Mar 23, 2018

Balancing the Positives

The first quarter saw volatility return to the United States equity market. At long last, the indexes had their first 10% decline since 2016 and the VIX index of volatility soared to 50 before settling back to around 20. The VIX had been mostly at 10 for the past year. Stock pickers found themselves in an environment where they could demonstrate their ability to add value, but the market remained narrow, with, according to Bianco Research, the ten largest capitalization companies in the Standard & Poor’s 500 accounting for 45% of the year-to-date performance of the index. Technology stocks were at the top of the pack, with Amazon, the standout, contributing 16.5 percentage points, followed by Microsoft at 9.3, Google at 6.6 and Apple at 6.3. These companies are indeed impressive, but you have to wonder if their stock market leadership can continue indefinitely.
 
The current bull market marked its ninth anniversary in March, and last year, with a total return of 22%, was one of its best. You would expect an aging bull to be showing signs of weariness, but 2018 began with a strong performance before the February decline that was triggered by the January employment report and renewed apprehension about inflation and higher interest rates. With the market having done so well for so long, you would think stocks would have reached a point of overvaluation, but that does not seem to be the case. We are estimating S&P 500 earnings at $160 for 2018, so the multiple is about 17. This does not seem unreasonable considering earnings for the index are expected to grow in double digits this year. Although investors are not as dangerously euphoric as they were at the end of January, they are not yet at the level of concern or pessimism that would provide a platform for a significant rise in the market. My current year-end target is 3000, less than 10% above present levels.
 
Because we are in a rising interest rate period, big returns should not be expected anyway. At the beginning of the year, most observers were expecting the Federal Reserve to raise the funds rate two or three times this year. Many now believe (and I agree) that we may see four increases, as evidence shows that the economy is strengthening, and worries about rising inflation are renewed. Intermediate and longer-term rates have risen as well, making bonds more attractive in comparison with equities. Rising rates alone may not be enough to cause a retest of the February lows. There are many instances of the market rising during periods of Fed tightening, but the yield curve inverting would be a warning signal that trouble is ahead. Even if that occurs, we should have a one-year lead time and we’re not at the point of inversion yet.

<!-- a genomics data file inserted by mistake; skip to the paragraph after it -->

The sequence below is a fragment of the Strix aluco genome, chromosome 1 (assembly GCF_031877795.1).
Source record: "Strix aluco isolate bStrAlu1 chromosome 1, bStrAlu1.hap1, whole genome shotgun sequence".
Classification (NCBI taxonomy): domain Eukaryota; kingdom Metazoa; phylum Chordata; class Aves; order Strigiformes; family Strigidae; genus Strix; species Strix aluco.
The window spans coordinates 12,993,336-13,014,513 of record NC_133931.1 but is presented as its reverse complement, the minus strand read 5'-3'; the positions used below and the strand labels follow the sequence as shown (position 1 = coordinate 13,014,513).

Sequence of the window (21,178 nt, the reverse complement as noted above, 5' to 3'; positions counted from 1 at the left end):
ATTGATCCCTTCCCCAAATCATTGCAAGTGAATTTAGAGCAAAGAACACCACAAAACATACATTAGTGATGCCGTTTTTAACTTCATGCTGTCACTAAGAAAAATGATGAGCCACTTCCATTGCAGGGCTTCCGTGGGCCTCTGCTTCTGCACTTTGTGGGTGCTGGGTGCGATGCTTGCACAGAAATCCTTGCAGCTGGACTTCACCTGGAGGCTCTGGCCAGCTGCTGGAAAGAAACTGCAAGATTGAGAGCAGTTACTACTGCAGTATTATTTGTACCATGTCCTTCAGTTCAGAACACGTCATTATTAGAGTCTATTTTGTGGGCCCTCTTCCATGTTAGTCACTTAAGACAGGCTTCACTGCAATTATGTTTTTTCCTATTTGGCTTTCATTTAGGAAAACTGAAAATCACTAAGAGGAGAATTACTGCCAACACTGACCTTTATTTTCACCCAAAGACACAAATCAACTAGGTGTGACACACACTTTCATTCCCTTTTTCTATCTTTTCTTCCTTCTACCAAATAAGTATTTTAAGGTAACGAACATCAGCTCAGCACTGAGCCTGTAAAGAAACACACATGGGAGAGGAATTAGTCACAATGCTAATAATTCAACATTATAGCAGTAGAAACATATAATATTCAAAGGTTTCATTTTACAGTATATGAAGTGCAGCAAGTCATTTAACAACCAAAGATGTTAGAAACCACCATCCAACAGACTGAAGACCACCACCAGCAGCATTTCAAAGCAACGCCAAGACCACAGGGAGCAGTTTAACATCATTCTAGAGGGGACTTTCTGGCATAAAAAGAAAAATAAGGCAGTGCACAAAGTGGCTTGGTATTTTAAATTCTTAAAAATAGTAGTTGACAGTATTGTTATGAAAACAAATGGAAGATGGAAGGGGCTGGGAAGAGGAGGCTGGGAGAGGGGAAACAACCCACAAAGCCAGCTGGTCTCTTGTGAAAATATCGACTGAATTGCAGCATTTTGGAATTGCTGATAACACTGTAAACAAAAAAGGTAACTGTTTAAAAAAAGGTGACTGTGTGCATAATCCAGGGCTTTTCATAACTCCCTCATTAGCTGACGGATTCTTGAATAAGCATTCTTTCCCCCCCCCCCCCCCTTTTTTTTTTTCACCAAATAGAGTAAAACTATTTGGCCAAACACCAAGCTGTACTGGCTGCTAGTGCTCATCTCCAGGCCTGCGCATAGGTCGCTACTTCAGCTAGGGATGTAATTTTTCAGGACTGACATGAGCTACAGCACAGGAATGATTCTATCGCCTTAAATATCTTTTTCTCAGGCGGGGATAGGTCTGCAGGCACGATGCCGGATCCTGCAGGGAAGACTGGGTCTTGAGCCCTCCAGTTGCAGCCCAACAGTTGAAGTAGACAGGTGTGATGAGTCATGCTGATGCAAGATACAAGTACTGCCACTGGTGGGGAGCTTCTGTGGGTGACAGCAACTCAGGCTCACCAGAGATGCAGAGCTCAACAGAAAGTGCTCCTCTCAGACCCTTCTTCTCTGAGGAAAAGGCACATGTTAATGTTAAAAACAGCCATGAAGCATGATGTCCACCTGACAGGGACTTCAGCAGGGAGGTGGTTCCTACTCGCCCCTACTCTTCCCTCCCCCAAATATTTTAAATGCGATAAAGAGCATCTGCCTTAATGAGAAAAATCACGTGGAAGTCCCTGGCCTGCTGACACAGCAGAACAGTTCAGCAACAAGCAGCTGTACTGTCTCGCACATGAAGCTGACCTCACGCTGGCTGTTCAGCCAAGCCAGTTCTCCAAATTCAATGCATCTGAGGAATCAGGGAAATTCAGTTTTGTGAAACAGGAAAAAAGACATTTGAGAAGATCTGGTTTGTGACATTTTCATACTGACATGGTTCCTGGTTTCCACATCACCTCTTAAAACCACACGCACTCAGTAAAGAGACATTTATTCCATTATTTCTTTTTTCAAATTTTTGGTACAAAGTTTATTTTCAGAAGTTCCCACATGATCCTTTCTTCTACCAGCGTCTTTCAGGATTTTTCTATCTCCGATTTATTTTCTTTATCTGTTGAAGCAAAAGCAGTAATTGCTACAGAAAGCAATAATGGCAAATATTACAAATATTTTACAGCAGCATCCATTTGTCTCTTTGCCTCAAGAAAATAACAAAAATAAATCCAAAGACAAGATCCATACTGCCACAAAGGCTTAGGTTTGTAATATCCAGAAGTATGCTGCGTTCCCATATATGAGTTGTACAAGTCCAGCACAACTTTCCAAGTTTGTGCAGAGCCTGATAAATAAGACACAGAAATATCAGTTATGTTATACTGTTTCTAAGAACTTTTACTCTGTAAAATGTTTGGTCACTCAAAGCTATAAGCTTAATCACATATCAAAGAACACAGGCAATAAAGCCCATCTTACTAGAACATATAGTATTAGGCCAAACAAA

We have had no shortage of major developments recently, and any one of them could have caused a further market decline. The most notable was the decision by the Trump administration to place tariffs on steel and aluminum. This raised fears among investors that a trade war with China may be starting. The president has always leaned toward a nationalistic stance on trade, so the current policy move is not surprising. My view has always been that free trade is a positive for the world economy, but I also believe in fairness and there is no question that some countries have trade practices that are harmful to American exporters. Unfortunately, however, the countries most hurt by the new tariffs are among those that are fairest in their trade policies with the United States. As a result, the initially announced tariffs are likely to be modified. Canada and Mexico have already been granted exemptions. There are several studies that argue for a softening of the steel and aluminum tariffs. According to one, only 140,000 people are employed in the steel industry in the U.S. today, while 6.5 million are working in steel-consuming industries. Another study, by the Council on Foreign Relations, shows that 45,000 auto workers could lose their jobs because of the tariffs; that is one third of the number of workers in the steel industry. If the principal target were China, that country accounts for only 5% of our steel imports and 10% of our aluminum, according to the Peterson Institute.